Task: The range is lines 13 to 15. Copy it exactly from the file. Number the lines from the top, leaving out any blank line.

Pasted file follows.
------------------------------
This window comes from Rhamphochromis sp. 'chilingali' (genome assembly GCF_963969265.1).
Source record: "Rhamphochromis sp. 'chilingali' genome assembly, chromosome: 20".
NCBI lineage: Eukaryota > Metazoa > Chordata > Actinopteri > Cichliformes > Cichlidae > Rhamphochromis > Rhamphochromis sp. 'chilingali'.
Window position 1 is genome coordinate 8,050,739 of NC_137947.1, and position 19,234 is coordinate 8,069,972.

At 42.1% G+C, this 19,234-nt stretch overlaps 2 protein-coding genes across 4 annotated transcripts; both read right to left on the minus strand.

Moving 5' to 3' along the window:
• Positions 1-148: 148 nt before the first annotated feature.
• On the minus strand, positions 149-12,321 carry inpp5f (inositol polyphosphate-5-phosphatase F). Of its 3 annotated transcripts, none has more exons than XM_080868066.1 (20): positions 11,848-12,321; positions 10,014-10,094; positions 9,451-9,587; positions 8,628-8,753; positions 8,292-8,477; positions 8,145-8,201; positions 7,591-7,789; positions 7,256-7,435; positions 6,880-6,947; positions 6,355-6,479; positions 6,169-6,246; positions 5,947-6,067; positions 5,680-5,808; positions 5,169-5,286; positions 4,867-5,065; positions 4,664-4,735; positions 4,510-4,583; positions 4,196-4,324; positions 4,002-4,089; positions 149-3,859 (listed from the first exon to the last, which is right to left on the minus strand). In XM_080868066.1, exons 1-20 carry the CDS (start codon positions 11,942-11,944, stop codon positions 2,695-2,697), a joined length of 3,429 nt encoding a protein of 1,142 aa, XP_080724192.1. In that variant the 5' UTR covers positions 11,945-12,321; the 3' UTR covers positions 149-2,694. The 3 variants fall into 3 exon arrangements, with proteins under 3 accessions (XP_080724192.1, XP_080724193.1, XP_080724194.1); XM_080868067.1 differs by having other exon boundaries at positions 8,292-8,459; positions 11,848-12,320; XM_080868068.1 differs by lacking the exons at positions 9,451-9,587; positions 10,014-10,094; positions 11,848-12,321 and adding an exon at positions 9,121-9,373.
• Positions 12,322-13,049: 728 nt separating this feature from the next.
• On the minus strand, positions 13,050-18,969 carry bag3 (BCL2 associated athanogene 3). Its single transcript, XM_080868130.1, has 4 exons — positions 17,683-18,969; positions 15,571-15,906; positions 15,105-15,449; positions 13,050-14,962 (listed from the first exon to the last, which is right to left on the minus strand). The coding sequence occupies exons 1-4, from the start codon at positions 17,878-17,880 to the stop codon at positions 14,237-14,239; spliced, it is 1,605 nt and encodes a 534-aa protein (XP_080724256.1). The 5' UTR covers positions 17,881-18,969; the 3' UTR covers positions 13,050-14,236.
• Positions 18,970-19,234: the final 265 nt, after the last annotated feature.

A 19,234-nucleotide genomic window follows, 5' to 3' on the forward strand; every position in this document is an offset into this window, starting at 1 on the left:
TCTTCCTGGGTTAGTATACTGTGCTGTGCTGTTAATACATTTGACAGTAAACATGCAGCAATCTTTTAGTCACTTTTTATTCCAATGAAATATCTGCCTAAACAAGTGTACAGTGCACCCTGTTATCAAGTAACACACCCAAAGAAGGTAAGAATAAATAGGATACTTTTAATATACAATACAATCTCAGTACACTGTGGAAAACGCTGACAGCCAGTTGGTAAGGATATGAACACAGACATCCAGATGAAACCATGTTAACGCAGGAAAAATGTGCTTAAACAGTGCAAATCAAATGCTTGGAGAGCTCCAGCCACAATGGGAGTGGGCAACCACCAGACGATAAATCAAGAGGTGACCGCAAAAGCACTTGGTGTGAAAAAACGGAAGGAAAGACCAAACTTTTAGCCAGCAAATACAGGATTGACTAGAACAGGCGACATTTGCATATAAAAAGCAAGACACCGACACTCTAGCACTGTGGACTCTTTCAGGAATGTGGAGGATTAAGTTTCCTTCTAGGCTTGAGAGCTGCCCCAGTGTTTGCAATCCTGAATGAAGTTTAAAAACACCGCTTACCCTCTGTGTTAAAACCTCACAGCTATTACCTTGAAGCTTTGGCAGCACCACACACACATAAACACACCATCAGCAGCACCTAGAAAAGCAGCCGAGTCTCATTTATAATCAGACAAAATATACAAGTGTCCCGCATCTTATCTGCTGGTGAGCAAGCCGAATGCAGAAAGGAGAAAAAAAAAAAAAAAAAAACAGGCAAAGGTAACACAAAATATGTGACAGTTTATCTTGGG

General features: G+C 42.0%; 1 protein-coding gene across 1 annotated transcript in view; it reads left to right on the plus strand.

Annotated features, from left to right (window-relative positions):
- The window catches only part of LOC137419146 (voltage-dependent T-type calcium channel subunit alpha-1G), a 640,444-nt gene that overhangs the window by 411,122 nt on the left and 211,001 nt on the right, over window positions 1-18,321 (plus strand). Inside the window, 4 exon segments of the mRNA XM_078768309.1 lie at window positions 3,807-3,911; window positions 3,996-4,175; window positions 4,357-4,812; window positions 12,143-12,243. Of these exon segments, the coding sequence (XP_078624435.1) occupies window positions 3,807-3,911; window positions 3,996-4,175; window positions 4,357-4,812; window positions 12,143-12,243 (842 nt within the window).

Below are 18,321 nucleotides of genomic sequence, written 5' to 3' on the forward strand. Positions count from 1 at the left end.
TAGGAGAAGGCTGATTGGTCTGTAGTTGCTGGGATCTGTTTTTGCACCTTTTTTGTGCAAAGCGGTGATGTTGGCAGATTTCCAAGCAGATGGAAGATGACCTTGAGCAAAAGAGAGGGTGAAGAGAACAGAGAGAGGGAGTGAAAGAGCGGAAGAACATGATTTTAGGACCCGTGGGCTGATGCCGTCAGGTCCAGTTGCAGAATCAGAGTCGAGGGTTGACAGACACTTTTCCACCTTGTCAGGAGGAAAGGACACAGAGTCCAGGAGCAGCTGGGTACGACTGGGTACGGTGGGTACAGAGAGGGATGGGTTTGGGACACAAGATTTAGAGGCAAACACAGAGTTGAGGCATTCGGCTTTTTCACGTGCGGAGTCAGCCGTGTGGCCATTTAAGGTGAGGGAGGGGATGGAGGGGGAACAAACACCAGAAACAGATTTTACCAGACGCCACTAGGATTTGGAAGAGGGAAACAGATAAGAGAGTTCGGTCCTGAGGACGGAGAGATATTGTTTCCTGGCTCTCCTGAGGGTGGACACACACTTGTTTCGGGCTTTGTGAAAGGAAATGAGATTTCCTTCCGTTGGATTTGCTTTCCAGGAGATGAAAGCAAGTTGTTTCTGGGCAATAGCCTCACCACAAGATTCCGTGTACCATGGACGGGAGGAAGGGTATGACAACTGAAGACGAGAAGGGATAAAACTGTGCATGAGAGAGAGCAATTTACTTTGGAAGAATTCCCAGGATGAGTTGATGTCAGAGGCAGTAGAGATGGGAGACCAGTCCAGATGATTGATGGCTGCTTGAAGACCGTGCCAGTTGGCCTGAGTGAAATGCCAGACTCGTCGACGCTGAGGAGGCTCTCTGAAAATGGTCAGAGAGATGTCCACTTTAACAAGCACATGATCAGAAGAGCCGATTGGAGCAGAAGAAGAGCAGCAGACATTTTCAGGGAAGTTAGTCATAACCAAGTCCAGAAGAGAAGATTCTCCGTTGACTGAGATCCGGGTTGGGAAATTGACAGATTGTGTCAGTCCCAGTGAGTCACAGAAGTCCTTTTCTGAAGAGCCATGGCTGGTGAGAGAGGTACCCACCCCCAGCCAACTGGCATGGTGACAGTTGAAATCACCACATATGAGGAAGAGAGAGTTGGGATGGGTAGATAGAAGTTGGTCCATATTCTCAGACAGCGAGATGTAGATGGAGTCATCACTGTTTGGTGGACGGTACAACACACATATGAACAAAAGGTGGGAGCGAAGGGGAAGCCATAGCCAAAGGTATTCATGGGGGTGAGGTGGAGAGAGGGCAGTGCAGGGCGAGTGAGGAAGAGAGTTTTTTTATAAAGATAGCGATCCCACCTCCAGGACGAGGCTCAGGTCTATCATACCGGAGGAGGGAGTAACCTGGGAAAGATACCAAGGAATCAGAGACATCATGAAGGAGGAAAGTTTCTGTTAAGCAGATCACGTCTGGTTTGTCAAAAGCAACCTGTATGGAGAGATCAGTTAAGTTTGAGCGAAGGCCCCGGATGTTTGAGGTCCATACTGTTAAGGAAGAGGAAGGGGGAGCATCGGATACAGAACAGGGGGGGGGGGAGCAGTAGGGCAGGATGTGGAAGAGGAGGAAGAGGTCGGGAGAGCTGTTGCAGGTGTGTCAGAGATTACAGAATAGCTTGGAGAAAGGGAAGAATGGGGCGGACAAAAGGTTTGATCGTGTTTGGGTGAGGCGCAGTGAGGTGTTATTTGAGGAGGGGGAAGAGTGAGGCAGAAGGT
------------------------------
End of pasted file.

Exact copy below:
TCTTCCTGGGTTAGTATACTGTGCTGTGCTGTTAATACATTTGACAGTAAACATGCAGCAATCTTTTAGTCACTTTTTATTCCAATGAAATATCTGCCTAAACAAGTGTACAGTGCACCCTGTTATCAAGTAACACACCCAAAGAAGGTAAGAATAAATAGGATACTTTTAATATACAATACAATCTCAGTACACTGTGGAAAACGCTGACAGCCAGTTGGTAAGGATATGAACACAGACATCCAGATGAAACCATGTTAACGCAGGAAAAATGTGCTTAAACAGTGCAAATCAAATGCTTGGAGAGCTCCAGCCACAATGGGAGTGGGCAACCACCAGACGATAAATCAAGAGGTGACCGCAAAAGCACTTGGTGTGAAAAAACGGAAGGAAAGACCAAACTTTTAGCCAGCAAATACAGGATTGACTAGAACAGGCGACATTTGCATATAAAAAGCAAGACACCGACACTCTAGCACTGTGGACTCTTTCAGGAATGTGGAGGATTAAGTTTCCTTCTAGGCTTGAGAGCTGCCCCAGTGTTTGCAATCCTGAATGAAGTTTAAAAACACCGCTTACCCTCTGTGTTAAAACCTCACAGCTATTACCTTGAAGCTTTGGCAGCACCACACACACATAAACACACCATCAGCAGCACCTAGAAAAGCAGCCGAGTCTCATTTATAATCAGACAAAATATACAAGTGTCCCGCATCTTATCTGCTGGTGAGCAAGCCGAATGCAGAAAGGAGAAAAAAAAAAAAAAAAAAACAGGCAAAGGTAACACAAAATATGTGACAGTTTATCTTGGG

General features: G+C 42.0%; 1 protein-coding gene across 1 annotated transcript in view; it reads left to right on the plus strand.

Annotated features, from left to right (window-relative positions):